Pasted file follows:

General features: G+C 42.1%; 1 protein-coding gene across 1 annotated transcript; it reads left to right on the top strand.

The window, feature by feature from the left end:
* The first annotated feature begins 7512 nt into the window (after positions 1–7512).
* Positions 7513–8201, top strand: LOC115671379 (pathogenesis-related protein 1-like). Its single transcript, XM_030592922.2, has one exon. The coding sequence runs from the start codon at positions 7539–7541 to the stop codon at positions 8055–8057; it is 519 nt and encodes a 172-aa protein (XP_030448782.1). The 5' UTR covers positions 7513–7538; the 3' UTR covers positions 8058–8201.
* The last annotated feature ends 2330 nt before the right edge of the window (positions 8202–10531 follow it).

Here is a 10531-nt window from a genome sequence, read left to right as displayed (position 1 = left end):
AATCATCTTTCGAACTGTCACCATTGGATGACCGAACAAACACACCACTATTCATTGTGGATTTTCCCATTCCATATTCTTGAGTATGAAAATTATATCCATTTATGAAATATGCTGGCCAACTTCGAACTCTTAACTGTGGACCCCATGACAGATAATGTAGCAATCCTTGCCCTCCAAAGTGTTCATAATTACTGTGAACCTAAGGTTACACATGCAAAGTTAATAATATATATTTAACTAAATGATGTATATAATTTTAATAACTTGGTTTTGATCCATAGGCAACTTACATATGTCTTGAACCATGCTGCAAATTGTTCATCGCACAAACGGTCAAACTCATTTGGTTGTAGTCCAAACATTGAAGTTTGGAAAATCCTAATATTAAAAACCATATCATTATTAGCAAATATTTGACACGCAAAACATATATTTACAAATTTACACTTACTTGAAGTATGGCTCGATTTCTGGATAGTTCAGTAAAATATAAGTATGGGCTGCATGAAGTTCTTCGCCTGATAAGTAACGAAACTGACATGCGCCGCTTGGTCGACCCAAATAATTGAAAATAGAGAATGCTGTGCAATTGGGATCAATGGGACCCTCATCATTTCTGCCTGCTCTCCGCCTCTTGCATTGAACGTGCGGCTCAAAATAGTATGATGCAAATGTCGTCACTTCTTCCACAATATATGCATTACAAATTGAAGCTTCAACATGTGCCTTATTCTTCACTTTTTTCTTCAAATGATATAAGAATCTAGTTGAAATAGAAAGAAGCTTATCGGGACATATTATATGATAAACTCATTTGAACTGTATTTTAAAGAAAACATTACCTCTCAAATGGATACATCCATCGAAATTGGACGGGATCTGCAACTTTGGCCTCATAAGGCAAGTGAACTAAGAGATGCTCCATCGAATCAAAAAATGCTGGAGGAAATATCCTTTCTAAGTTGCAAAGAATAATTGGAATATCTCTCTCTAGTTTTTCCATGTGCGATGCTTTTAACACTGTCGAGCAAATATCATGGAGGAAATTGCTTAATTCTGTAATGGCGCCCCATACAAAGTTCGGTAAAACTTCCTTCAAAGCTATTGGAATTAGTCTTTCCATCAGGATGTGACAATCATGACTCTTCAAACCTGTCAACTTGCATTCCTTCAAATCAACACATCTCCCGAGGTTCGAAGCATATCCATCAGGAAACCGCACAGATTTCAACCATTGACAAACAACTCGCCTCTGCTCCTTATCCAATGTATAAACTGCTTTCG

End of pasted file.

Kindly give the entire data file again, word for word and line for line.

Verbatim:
General features: G+C 42.1%; 1 protein-coding gene across 1 annotated transcript; it reads left to right on the top strand.

The window, feature by feature from the left end:
* The first annotated feature begins 7512 nt into the window (after positions 1–7512).
* Positions 7513–8201, top strand: LOC115671379 (pathogenesis-related protein 1-like). Its single transcript, XM_030592922.2, has one exon. The coding sequence runs from the start codon at positions 7539–7541 to the stop codon at positions 8055–8057; it is 519 nt and encodes a 172-aa protein (XP_030448782.1). The 5' UTR covers positions 7513–7538; the 3' UTR covers positions 8058–8201.
* The last annotated feature ends 2330 nt before the right edge of the window (positions 8202–10531 follow it).

Here is a 10531-nt window from a genome sequence, read left to right as displayed (position 1 = left end):
AATCATCTTTCGAACTGTCACCATTGGATGACCGAACAAACACACCACTATTCATTGTGGATTTTCCCATTCCATATTCTTGAGTATGAAAATTATATCCATTTATGAAATATGCTGGCCAACTTCGAACTCTTAACTGTGGACCCCATGACAGATAATGTAGCAATCCTTGCCCTCCAAAGTGTTCATAATTACTGTGAACCTAAGGTTACACATGCAAAGTTAATAATATATATTTAACTAAATGATGTATATAATTTTAATAACTTGGTTTTGATCCATAGGCAACTTACATATGTCTTGAACCATGCTGCAAATTGTTCATCGCACAAACGGTCAAACTCATTTGGTTGTAGTCCAAACATTGAAGTTTGGAAAATCCTAATATTAAAAACCATATCATTATTAGCAAATATTTGACACGCAAAACATATATTTACAAATTTACACTTACTTGAAGTATGGCTCGATTTCTGGATAGTTCAGTAAAATATAAGTATGGGCTGCATGAAGTTCTTCGCCTGATAAGTAACGAAACTGACATGCGCCGCTTGGTCGACCCAAATAATTGAAAATAGAGAATGCTGTGCAATTGGGATCAATGGGACCCTCATCATTTCTGCCTGCTCTCCGCCTCTTGCATTGAACGTGCGGCTCAAAATAGTATGATGCAAATGTCGTCACTTCTTCCACAATATATGCATTACAAATTGAAGCTTCAACATGTGCCTTATTCTTCACTTTTTTCTTCAAATGATATAAGAATCTAGTTGAAATAGAAAGAAGCTTATCGGGACATATTATATGATAAACTCATTTGAACTGTATTTTAAAGAAAACATTACCTCTCAAATGGATACATCCATCGAAATTGGACGGGATCTGCAACTTTGGCCTCATAAGGCAAGTGAACTAAGAGATGCTCCATCGAATCAAAAAATGCTGGAGGAAATATCCTTTCTAAGTTGCAAAGAATAATTGGAATATCTCTCTCTAGTTTTTCCATGTGCGATGCTTTTAACACTGTCGAGCAAATATCATGGAGGAAATTGCTTAATTCTGTAATGGCGCCCCATACAAAGTTCGGTAAAACTTCCTTCAAAGCTATTGGAATTAGTCTTTCCATCAGGATGTGACAATCATGACTCTTCAAACCTGTCAACTTGCATTCCTTCAAATCAACACATCTCCCGAGGTTCGAAGCATATCCATCAGGAAACCGCACAGATTTCAACCATTGACAAACAACTCGCCTCTGCTCCTTATCCAATGTATAAACTGCTTTCG